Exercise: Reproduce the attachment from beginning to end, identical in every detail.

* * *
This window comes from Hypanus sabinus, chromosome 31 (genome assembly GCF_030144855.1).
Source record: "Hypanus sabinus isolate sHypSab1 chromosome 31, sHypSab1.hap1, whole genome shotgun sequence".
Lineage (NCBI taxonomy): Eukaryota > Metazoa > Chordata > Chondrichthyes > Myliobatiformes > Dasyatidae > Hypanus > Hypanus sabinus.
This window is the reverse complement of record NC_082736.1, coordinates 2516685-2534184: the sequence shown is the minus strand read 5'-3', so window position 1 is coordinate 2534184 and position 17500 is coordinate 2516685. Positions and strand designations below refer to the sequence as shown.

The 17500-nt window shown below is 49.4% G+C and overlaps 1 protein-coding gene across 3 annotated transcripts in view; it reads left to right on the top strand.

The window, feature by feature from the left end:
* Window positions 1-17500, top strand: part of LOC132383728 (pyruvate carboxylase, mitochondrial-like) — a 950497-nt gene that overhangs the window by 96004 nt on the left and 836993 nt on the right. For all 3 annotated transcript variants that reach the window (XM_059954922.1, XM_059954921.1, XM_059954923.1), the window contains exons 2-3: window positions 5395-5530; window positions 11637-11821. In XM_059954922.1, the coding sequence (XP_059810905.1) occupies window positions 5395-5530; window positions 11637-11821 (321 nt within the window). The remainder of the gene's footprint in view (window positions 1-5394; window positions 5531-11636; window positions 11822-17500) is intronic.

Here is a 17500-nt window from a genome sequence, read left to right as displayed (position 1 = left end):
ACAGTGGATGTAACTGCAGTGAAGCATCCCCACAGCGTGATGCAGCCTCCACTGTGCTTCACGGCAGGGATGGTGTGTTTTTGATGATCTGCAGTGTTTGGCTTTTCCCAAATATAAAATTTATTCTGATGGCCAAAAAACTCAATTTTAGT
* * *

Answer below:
This window comes from Hypanus sabinus, chromosome 31 (genome assembly GCF_030144855.1).
Source record: "Hypanus sabinus isolate sHypSab1 chromosome 31, sHypSab1.hap1, whole genome shotgun sequence".
Lineage (NCBI taxonomy): Eukaryota > Metazoa > Chordata > Chondrichthyes > Myliobatiformes > Dasyatidae > Hypanus > Hypanus sabinus.
This window is the reverse complement of record NC_082736.1, coordinates 2516685-2534184: the sequence shown is the minus strand read 5'-3', so window position 1 is coordinate 2534184 and position 17500 is coordinate 2516685. Positions and strand designations below refer to the sequence as shown.

The 17500-nt window shown below is 49.4% G+C and overlaps 1 protein-coding gene across 3 annotated transcripts in view; it reads left to right on the top strand.

The window, feature by feature from the left end:
* Window positions 1-17500, top strand: part of LOC132383728 (pyruvate carboxylase, mitochondrial-like) — a 950497-nt gene that overhangs the window by 96004 nt on the left and 836993 nt on the right. For all 3 annotated transcript variants that reach the window (XM_059954922.1, XM_059954921.1, XM_059954923.1), the window contains exons 2-3: window positions 5395-5530; window positions 11637-11821. In XM_059954922.1, the coding sequence (XP_059810905.1) occupies window positions 5395-5530; window positions 11637-11821 (321 nt within the window). The remainder of the gene's footprint in view (window positions 1-5394; window positions 5531-11636; window positions 11822-17500) is intronic.

Here is a 17500-nt window from a genome sequence, read left to right as displayed (position 1 = left end):
ACAGTGGATGTAACTGCAGTGAAGCATCCCCACAGCGTGATGCAGCCTCCACTGTGCTTCACGGCAGGGATGGTGTGTTTTTGATGATCTGCAGTGTTTGGCTTTTCCCAAATATAAAATTTATTCTGATGGCCAAAAAACTCAATTTTAGT